As with tennis, serves must be hit in a diagonal direction, and the server must start the rally on the right-hand side of the court.

Tips to Increase Your Chances of Winning

Here are just a few tips for enhancing your badminton game:

Choose a High Serve

Although when serving you must hit the shuttlecock when it's below your waist, there are NO restrictions on how high the shuttlecock can go. To throw off your opponent, try to serve the shuttlecock very high to the back of the court. If your opponent has a weaker backhand stroke than forehand stroke-which most do-try to place that high serve on your opponent's backhand side, thus forcing him to use that stroke.

Perfect Your Basic Stance

Using the perfect attack stance to retrieve and return your opponent's shots will definitely give you an advantage in any badminton rally. To get into a proper attacking stance, complete all of the following steps:

  • Turn your body in such a way that you are facing your opponent's side of the court.
  • If you hold the racket with your right hand, place your right leg slightly behind and your left leg slightly forward in your stance (do the opposite if you are left-handed)
  • Keep both of your legs shoulder width apart
  • Raise both your racket and non-racket arm as you prepare to hit the shuttlecock, the latter of which helps with balance.

This basic attack stance will help you hit the most powerful forehand strokes when the shuttle comes to your side of the net.

Master and Use Multiple Shot Types During Every Rally

Finally, as with all racquet sports, the ability to use multiple shot types to keep your opponent off guard is always a winning strategy. Once you have mastered the serve, your stance and the proper footwork, try to mix in a variety of shots, including:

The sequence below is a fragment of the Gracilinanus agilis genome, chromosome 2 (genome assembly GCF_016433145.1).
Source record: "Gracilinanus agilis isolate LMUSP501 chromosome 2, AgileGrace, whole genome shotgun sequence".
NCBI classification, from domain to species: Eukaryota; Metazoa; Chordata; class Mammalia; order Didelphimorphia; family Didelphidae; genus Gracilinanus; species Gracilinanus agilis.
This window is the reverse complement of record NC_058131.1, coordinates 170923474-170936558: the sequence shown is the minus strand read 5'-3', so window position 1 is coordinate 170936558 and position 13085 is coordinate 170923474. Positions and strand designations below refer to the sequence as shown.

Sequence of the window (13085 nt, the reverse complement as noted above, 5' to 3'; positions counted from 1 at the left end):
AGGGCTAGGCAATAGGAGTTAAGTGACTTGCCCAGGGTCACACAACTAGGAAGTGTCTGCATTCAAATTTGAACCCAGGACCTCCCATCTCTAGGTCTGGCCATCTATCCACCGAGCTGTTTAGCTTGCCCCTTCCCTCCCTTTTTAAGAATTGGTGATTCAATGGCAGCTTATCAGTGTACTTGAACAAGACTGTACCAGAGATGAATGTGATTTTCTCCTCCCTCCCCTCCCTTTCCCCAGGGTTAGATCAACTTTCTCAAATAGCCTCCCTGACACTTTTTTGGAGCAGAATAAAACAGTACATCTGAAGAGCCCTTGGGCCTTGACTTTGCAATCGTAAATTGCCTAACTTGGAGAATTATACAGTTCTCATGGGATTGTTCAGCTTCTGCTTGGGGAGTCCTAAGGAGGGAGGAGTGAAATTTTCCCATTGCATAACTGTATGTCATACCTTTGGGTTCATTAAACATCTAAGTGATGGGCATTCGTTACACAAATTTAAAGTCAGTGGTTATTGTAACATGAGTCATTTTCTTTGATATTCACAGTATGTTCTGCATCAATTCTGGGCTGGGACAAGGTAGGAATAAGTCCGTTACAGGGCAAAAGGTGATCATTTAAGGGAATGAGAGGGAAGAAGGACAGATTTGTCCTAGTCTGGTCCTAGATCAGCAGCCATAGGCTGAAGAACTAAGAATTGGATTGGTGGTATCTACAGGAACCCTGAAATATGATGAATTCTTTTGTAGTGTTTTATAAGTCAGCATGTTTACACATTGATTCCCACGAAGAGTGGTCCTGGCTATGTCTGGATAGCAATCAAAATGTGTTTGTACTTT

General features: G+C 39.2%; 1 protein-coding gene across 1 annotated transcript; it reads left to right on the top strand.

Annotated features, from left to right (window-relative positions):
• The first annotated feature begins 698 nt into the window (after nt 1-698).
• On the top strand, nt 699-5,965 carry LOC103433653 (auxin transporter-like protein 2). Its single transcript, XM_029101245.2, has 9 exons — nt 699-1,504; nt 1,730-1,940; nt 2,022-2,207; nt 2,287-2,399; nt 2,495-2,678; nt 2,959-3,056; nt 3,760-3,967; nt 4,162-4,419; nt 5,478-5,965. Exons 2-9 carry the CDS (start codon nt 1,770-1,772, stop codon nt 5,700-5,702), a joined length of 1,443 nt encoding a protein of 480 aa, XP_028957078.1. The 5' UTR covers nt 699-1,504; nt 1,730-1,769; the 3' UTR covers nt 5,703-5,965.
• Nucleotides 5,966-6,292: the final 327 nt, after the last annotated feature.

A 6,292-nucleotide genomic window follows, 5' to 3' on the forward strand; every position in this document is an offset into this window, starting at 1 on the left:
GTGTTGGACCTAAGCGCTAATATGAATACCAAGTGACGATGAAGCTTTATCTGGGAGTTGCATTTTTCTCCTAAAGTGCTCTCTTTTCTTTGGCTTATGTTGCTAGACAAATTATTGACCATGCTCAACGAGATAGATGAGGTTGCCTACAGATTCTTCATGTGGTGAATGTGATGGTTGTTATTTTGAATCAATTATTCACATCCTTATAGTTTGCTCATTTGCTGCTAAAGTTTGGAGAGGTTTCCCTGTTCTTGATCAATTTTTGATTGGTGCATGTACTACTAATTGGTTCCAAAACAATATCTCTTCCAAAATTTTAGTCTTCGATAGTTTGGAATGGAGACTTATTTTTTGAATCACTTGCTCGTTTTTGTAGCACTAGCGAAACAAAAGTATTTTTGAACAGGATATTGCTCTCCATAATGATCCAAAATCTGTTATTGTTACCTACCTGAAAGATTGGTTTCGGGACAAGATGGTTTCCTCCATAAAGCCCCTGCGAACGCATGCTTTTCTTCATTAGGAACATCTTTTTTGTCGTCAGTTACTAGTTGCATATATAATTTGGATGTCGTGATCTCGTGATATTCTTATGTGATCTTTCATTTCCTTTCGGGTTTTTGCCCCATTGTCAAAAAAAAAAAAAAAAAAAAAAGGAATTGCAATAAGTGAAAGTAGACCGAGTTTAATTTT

The lob is primarily a defensive tactic that can buy you some time to get back into position. To hit this shot, use an underhand swing and aim towards the back of the court.

Drop Shot

When you notice your opponent playing towards the back of the court, you can often catch him off guard using a drop shot. This shot also utilizes an underhand swing, but instead of hitting it high to the back of the court, you will want to hit it low-just over the net-using a soft stroke. This will force your opponent to race to the net and attempt to reach the shuttlecock before it hits the ground.


Of course, the granddaddy of all shots-the smash-should be the shot of choice when the shuttlecock flies just overhead near the net. To hit this shot, use the "perfect" attacking stance we described above, and swing downward on the shuttlecock using a fast overhead swing. Be sure to hit the shuttlecock at its highest point to ensure it clears the net. When done correctly, this shot is virtually impossible to defend.

About Mike Jones

As a child of the 80's, my fondest gaming memories are playing Pitfall, Frogger, Kaboom! and Chopper Command on our old Atari 8600. These days I've been rocking the Nintendo Classic and learning some new card and board games with the family."